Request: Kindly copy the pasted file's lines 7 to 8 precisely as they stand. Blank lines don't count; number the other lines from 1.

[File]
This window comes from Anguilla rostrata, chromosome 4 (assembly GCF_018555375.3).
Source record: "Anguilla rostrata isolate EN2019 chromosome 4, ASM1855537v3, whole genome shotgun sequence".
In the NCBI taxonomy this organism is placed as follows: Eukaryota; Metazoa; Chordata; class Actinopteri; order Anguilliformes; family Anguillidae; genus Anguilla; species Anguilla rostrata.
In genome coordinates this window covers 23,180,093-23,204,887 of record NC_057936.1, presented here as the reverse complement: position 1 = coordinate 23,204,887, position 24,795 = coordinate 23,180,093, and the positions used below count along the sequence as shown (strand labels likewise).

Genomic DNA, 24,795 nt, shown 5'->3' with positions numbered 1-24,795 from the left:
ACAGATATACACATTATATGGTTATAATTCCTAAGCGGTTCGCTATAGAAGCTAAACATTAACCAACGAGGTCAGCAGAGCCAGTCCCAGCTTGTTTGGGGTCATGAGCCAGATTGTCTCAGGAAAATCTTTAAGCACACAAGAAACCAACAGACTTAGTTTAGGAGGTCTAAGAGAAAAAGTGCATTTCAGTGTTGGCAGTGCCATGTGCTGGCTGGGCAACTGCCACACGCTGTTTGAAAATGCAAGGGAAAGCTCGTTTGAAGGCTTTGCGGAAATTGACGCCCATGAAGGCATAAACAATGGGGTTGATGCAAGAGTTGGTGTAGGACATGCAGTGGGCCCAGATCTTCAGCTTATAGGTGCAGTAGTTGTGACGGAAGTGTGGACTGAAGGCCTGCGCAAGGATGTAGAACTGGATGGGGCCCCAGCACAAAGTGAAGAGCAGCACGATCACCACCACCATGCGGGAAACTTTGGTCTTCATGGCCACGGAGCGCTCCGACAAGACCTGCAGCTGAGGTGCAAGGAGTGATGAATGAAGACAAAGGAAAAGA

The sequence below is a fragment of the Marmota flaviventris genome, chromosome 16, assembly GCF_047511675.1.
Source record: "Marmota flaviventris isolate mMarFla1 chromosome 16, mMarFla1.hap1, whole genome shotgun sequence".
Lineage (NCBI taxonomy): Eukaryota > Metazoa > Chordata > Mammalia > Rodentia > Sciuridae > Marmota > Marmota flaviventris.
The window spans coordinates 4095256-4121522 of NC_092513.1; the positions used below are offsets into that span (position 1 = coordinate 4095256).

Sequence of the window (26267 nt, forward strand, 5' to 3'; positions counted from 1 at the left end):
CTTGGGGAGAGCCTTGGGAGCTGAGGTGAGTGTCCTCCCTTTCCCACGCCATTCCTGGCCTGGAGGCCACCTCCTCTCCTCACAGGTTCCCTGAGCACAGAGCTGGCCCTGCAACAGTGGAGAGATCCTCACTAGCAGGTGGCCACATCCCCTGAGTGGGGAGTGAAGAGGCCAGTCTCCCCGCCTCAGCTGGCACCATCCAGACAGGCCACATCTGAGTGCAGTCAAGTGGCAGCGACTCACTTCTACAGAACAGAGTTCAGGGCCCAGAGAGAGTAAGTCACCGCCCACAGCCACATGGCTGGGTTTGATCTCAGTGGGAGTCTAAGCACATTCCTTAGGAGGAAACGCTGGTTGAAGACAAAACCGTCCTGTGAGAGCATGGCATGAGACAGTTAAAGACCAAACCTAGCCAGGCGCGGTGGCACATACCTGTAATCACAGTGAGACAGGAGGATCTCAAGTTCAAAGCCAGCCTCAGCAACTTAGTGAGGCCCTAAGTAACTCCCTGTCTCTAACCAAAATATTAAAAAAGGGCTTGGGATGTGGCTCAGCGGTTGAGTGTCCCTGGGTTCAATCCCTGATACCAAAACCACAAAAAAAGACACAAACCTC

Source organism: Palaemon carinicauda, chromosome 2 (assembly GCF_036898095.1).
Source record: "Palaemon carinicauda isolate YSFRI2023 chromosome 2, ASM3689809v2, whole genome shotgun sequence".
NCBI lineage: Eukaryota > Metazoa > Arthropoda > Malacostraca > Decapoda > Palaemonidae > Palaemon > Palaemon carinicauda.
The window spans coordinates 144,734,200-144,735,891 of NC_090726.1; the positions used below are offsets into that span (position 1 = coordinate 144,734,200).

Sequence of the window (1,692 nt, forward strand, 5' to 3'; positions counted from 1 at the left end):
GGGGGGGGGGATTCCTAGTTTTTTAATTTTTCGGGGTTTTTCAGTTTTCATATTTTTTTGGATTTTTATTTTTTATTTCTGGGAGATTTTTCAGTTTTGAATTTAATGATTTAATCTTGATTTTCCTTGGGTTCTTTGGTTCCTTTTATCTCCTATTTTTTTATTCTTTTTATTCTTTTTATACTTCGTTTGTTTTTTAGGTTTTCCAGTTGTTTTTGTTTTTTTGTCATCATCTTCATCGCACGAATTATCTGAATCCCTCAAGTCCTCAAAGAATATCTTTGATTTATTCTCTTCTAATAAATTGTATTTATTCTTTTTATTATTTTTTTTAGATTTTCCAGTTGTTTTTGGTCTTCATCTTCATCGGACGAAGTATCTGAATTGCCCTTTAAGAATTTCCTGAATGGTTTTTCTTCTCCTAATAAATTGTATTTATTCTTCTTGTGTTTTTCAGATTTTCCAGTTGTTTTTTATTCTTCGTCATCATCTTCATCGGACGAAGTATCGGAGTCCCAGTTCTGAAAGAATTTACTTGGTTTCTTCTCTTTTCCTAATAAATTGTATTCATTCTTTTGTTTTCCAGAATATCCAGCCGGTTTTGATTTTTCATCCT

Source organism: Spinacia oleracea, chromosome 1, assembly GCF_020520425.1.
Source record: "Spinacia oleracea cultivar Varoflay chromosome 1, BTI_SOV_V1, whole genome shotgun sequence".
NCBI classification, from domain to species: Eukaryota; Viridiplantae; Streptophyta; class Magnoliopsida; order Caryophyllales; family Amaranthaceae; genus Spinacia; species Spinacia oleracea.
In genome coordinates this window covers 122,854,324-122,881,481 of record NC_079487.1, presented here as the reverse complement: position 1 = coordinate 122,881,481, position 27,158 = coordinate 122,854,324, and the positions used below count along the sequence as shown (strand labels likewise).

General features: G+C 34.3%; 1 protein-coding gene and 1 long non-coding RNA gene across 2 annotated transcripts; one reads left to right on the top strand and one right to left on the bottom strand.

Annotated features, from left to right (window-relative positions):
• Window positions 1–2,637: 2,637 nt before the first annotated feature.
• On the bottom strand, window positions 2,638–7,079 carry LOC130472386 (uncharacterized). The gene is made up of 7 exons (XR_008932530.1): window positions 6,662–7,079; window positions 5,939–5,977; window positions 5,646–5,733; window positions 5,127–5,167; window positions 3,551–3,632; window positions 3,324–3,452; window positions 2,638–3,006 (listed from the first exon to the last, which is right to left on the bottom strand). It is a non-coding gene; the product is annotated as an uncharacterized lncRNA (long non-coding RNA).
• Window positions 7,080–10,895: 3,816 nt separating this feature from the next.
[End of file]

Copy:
The sequence below is a fragment of the Marmota flaviventris genome, chromosome 16, assembly GCF_047511675.1.
Source record: "Marmota flaviventris isolate mMarFla1 chromosome 16, mMarFla1.hap1, whole genome shotgun sequence".